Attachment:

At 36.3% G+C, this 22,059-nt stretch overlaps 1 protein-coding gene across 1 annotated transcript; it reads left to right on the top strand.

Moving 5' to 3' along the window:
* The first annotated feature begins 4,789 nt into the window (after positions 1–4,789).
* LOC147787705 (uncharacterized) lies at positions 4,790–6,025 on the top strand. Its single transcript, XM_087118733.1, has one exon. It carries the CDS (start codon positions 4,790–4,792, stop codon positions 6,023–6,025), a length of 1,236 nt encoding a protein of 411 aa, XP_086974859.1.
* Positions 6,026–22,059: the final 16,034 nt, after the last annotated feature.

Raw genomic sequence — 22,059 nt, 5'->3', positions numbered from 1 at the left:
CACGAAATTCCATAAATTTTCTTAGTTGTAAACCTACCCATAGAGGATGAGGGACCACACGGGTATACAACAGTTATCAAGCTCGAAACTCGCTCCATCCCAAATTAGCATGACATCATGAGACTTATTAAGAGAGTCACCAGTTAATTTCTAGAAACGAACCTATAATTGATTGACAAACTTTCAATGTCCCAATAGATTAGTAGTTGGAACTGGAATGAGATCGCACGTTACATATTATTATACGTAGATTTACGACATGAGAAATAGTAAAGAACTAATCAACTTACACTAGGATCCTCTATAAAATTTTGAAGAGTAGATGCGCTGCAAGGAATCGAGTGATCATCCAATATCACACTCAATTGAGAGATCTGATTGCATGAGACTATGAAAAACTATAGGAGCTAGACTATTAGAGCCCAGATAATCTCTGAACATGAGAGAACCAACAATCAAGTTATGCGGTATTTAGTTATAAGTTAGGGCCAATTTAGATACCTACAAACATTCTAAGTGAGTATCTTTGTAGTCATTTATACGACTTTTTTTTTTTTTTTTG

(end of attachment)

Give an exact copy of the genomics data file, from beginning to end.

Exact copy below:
At 36.3% G+C, this 22,059-nt stretch overlaps 1 protein-coding gene across 1 annotated transcript; it reads left to right on the top strand.

Moving 5' to 3' along the window:
* The first annotated feature begins 4,789 nt into the window (after positions 1–4,789).
* LOC147787705 (uncharacterized) lies at positions 4,790–6,025 on the top strand. Its single transcript, XM_087118733.1, has one exon. It carries the CDS (start codon positions 4,790–4,792, stop codon positions 6,023–6,025), a length of 1,236 nt encoding a protein of 411 aa, XP_086974859.1.
* Positions 6,026–22,059: the final 16,034 nt, after the last annotated feature.

Raw genomic sequence — 22,059 nt, 5'->3', positions numbered from 1 at the left:
CACGAAATTCCATAAATTTTCTTAGTTGTAAACCTACCCATAGAGGATGAGGGACCACACGGGTATACAACAGTTATCAAGCTCGAAACTCGCTCCATCCCAAATTAGCATGACATCATGAGACTTATTAAGAGAGTCACCAGTTAATTTCTAGAAACGAACCTATAATTGATTGACAAACTTTCAATGTCCCAATAGATTAGTAGTTGGAACTGGAATGAGATCGCACGTTACATATTATTATACGTAGATTTACGACATGAGAAATAGTAAAGAACTAATCAACTTACACTAGGATCCTCTATAAAATTTTGAAGAGTAGATGCGCTGCAAGGAATCGAGTGATCATCCAATATCACACTCAATTGAGAGATCTGATTGCATGAGACTATGAAAAACTATAGGAGCTAGACTATTAGAGCCCAGATAATCTCTGAACATGAGAGAACCAACAATCAAGTTATGCGGTATTTAGTTATAAGTTAGGGCCAATTTAGATACCTACAAACATTCTAAGTGAGTATCTTTGTAGTCATTTATACGACTTTTTTTTTTTTTTTTG